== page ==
A school has sparked outrage among parents after banning girls from wearing skirts.
As part of a new rule for the upcoming school year, Tiverton High School from Devon, UK, revealed that female students would no longer be allowed to wear skirts to school.
The move was allegedly taken to create a more gender-neutral environment and counter the issue revolving around girls who wore skirts that were too short.
As the school explained, girls would no longer be allowed to wear skirts to school except during physical education starting September 2022.
“We will follow other secondary schools in implementing a more gender-neutral uniform policy,” headteacher Sammy Crook told the students’ parents in a letter.
“Parents/carers will be pleased to know that the majority of the uniform will remain as it is, with the exception that from September all students will be expected to wear trousers.”
The ban on skirts quickly sparked outrage among parents whose daughters – and in some cases sons – preferred wearing skirts for personal reasons.
Among furious parents was also Stephen Moakes who lashed out at the school’s policy changes saying parents were not consulted about the matter.
“As a parent, I have concerns about the proposed changes THS are making for September 2022. These have been made without any consultation with the pupils or parents and are simply being imposed,” he said.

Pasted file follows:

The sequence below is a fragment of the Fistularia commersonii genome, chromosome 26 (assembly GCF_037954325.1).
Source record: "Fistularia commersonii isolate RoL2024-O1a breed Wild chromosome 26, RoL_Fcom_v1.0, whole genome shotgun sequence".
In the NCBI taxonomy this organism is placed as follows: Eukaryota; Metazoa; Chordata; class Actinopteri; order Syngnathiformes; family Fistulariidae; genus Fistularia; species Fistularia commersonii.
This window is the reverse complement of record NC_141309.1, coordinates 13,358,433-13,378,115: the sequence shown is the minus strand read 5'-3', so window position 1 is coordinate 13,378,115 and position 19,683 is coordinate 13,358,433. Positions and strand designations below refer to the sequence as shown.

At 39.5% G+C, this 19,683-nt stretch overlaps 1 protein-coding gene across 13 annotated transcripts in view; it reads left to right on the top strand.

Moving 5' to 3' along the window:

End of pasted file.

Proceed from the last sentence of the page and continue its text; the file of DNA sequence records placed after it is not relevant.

“While I accept an element of rules and policies need to be made, I feel that as a school that encourages its pupils to be engaged and have a voice this seems to be a complete lack of democracy by not allowing the established pupil forums to have input on school uniform changes.”
Crook, however, has since the backlash doubled down on her skirts ban saying the policy “balances the demands placed on us in matters including standards of education, parental cost, inclusivity and student health.”
“By moving to ‘trousers only’ we have particularly responded to the ‘trend’ for girls in the school to abuse the current policy and wear approved skirts shorter than they should, in and out of school.
The wearing of skirts shorter than knee length, which is our current policy, has attracted many complaints from the public and from visitors to the school,” she told Devon Live.
Crook added: “We have not limited availability of trousers to one brand, and have made suggestions that give parents options around price and fit, and on the whole trousers should prove a cheaper option than skirts.
“It is in our existing policy that shorts can be worn in the summer term and this will not change, and there is no change to our policy around sports skirts. We will consider and respond to individual circumstances, as we have always done, where there is medical or other need.”
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